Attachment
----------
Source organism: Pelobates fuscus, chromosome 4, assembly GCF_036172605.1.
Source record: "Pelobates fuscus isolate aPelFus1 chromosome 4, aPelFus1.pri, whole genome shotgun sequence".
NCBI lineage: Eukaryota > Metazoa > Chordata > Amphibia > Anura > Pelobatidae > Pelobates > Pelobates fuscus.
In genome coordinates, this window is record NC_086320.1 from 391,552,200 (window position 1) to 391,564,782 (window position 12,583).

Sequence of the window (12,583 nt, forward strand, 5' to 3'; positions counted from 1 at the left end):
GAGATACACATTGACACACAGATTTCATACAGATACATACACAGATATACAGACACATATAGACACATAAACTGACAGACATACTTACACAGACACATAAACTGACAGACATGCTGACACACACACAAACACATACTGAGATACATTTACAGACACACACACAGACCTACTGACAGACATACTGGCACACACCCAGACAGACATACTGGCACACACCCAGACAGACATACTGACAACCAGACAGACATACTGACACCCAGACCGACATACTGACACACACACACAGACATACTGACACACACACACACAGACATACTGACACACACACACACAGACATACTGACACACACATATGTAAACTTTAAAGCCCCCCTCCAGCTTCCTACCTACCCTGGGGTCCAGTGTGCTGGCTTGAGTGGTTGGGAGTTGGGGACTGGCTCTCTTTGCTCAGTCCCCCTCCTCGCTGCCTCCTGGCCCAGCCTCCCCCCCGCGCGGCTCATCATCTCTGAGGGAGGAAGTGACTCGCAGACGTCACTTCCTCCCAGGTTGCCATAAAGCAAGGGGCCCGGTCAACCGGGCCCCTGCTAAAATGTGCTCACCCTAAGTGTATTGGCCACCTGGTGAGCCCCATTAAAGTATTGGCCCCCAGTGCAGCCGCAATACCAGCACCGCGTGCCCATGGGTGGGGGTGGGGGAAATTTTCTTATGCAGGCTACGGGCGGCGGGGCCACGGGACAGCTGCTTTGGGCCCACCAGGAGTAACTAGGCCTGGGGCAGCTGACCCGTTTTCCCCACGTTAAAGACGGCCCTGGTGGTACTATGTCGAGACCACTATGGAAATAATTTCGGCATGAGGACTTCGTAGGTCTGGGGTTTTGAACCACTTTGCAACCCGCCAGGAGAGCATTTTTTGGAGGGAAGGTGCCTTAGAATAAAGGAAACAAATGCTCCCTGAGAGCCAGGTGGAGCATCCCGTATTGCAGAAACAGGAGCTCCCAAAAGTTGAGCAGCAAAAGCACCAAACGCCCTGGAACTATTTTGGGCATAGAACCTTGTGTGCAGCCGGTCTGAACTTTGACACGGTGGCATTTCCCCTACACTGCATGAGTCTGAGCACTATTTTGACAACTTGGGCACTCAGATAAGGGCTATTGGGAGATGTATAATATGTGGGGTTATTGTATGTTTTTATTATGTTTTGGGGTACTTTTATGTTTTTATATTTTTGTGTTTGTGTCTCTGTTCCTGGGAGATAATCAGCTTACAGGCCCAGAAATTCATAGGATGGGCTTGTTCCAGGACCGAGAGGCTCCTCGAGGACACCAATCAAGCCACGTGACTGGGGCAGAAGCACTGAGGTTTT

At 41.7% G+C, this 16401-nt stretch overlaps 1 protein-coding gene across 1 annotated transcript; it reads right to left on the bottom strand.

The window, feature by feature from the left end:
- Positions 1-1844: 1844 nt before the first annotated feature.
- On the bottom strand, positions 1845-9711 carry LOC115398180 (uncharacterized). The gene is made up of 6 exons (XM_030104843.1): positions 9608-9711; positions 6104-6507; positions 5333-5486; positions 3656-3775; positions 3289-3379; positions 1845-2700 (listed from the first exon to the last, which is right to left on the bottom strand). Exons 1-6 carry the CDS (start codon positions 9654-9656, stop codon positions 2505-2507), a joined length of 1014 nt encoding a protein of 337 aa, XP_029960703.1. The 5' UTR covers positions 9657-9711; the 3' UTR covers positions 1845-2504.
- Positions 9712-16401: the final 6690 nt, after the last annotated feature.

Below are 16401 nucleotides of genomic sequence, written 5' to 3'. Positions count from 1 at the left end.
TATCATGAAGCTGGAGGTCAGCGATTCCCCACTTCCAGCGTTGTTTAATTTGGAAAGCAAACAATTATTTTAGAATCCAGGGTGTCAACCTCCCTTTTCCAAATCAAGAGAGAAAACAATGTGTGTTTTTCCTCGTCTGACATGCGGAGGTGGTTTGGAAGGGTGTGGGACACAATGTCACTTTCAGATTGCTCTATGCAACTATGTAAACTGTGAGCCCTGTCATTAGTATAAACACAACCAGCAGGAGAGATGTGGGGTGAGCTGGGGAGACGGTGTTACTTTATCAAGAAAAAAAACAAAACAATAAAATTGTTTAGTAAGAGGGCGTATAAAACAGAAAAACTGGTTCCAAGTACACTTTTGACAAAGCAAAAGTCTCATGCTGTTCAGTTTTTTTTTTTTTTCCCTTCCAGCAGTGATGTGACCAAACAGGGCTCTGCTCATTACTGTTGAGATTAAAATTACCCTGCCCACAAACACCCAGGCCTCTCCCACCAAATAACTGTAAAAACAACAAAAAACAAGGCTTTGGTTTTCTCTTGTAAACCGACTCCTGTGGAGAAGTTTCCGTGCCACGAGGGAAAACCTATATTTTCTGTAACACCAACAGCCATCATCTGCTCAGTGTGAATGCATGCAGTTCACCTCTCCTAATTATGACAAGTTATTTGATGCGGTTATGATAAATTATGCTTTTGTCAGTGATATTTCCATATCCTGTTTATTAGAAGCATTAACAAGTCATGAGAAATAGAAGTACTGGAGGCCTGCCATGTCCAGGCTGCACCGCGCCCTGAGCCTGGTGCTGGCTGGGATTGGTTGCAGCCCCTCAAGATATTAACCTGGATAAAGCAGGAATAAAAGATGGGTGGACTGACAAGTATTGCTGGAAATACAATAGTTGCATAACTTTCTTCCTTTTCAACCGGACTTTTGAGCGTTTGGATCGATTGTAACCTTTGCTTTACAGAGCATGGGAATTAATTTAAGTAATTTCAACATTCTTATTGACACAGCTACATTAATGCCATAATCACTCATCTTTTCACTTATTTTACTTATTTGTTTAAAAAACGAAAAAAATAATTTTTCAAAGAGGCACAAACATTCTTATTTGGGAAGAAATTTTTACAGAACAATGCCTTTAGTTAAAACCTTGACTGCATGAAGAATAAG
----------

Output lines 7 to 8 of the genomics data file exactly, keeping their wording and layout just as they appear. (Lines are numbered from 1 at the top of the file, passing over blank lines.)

At 41.7% G+C, this 16401-nt stretch overlaps 1 protein-coding gene across 1 annotated transcript; it reads right to left on the bottom strand.

The window, feature by feature from the left end: